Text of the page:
children of blood and bone by tomi adeyemi
published by: henry holt books for young readers on march 6, 2018
series: legacy of orisha book 1
it’s hard to believe that children of blood and bone is tomi adeyemi’s first book. this isn’t just the best ya fantasy debut i’ve read in a long time, but one of the best ya fantasies i’ve ever read. tomi adeyemi is the kind of unique, exceptional talent that only comes around every once in a while. COBB has taken the book community by storm since it came out, and for good reason. i think this is one of those situations where you should really believe the hype.
i’ll admit, coming into this book, i was slightly nervous. not only was it a 525-page, daunting epic high fantasy, but there was also so much hype surrounding it. i don’t think i’ve seen a book this hyped since the hate u give, which i read last year and absolutely adored. but alas, i couldn’t resist that gorgeous cover and the intriguing synopsis, aside from the fact that i was pretty sure i was the only person left in the book community who hadn’t picked it up yet. and i am so, so glad i made that decision. i haven’t read many books this year, since i’ve been so busy with school, but it’s books like this one that remind me why i love reading so much. it was an incredible escape from the stress of school, and i was able to lose myself in the world of orisha.
“i teach you to be warriors in the garden so you will never be gardeners in the war.”
and what a world orisha was. i saw in her author blurb that tomi adeyemi is a creative writing coach, and i would definitely want her to teach me how she builds such intricate worlds. i’m the kind of person who tends to gets very confused in fantasy books, which is why good world-building is so important to me. however, with COBB, i was never confused once. i completely understood the world and the politics surrounding it. what i think makes this book so incredible is how accurately ms. adeyemi reflected both current and past racial politics surrounding african-americans. in her author’s note, she speaks about police brutality and how it inspired her to write COBB, which only makes me love this book even more. a truly amazing book doesn’t just entertain you, it makes you think, and this book really made you think. the theme hope in spite of prejudice is so universal, and she conveyed it so accurately with these characters.
“you crushed us to build your monarchy on the backs of our blood and bone. your mistake wasn’t keeping us alive. it was thinking we’d never fight back!”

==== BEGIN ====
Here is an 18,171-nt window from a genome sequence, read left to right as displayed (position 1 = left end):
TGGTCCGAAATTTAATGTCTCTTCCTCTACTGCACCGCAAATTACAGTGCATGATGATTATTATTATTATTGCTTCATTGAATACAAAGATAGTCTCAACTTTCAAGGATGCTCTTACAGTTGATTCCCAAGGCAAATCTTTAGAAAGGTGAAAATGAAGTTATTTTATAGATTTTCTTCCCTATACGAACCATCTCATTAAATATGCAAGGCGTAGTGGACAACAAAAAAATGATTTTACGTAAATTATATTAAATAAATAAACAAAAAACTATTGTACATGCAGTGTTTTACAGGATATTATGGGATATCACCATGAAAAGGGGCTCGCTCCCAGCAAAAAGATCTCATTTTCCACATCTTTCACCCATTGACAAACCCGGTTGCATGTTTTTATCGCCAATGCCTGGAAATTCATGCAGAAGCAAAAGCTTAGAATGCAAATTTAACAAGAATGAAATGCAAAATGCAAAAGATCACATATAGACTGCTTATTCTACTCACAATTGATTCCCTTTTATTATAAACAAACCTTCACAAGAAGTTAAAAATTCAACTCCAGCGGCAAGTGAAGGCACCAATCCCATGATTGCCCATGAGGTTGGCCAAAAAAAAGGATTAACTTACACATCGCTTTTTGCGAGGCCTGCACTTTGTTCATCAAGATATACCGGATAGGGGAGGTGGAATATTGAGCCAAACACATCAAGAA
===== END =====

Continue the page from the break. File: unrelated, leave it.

speaking of the characters, i think i speak for everyone when i say how much i loved tzain and amari. amari grew from a nervous, weak princess who couldn’t stand up for herself to a strong, brave warrior who did just that. character development is yet another one of ms. adeyemi’s strengths, because in the beginning, i wasn’t too fond of zelie, but she really grew on me. the author did such a good job of conveying the pain of her trauma, related to both her mother’s death and her torture, and i can’t wait for her to explore the latter more in the sequel.
inan was probably my least favorite character. i by no means hate him, but it really took me a while to warm up to him. i also feel like they did have a case of insta love, which i’m not a fan of. even though their relationship didn’t develop until around the 300-page mark, it felt too rushed to me, and in my opinion, it was the weakest part of the book. while i am a huge romance fan, i think COBB would have been just fine without the inan-zelie romance, especially since we still have tzain and amari. speaking of romance, though, am i the only one who ships roen and zelie? i can’t be the only one, right? i really hope they get together in the sequel, because even though he only showed up at the end, i was feeling a lot more sparks between the two of them than between zelie and inan.
speaking of the ending: it was SO good. tomi adeyemi writes action so well, and i was literally on the edge of my seat the entire time. i really had no idea what was going to happen, and of course, she still managed to surprise me. when the king stabbed inan….oh lord. what do you guys think? is he dead? to be honest, i actually think tomi adeyemi should kill him off. once again, i don’t hate him, but i think it would be a very brutal, shocking decision that would let her readers know that no one is safe. main characters are never really killed off in ya, but i think it’s a really cool creative decision more writers should try. i personally think she could do a lot with it….and it would also leave some room for roen and zelie 😉
all in all, this was an incredible read, one that i highly recommend to readers everywhere. i am beyond excited for the sequel, children of virtue and vengeance, which is scheduled to come out on march 5, 2019. i can’t wait!!!
have you guys read children of blood and bone? (i hope you have, otherwise you’ve just spoiled a lot for yourself) what were your thoughts? i’d love to hear them in the comments!
until next time,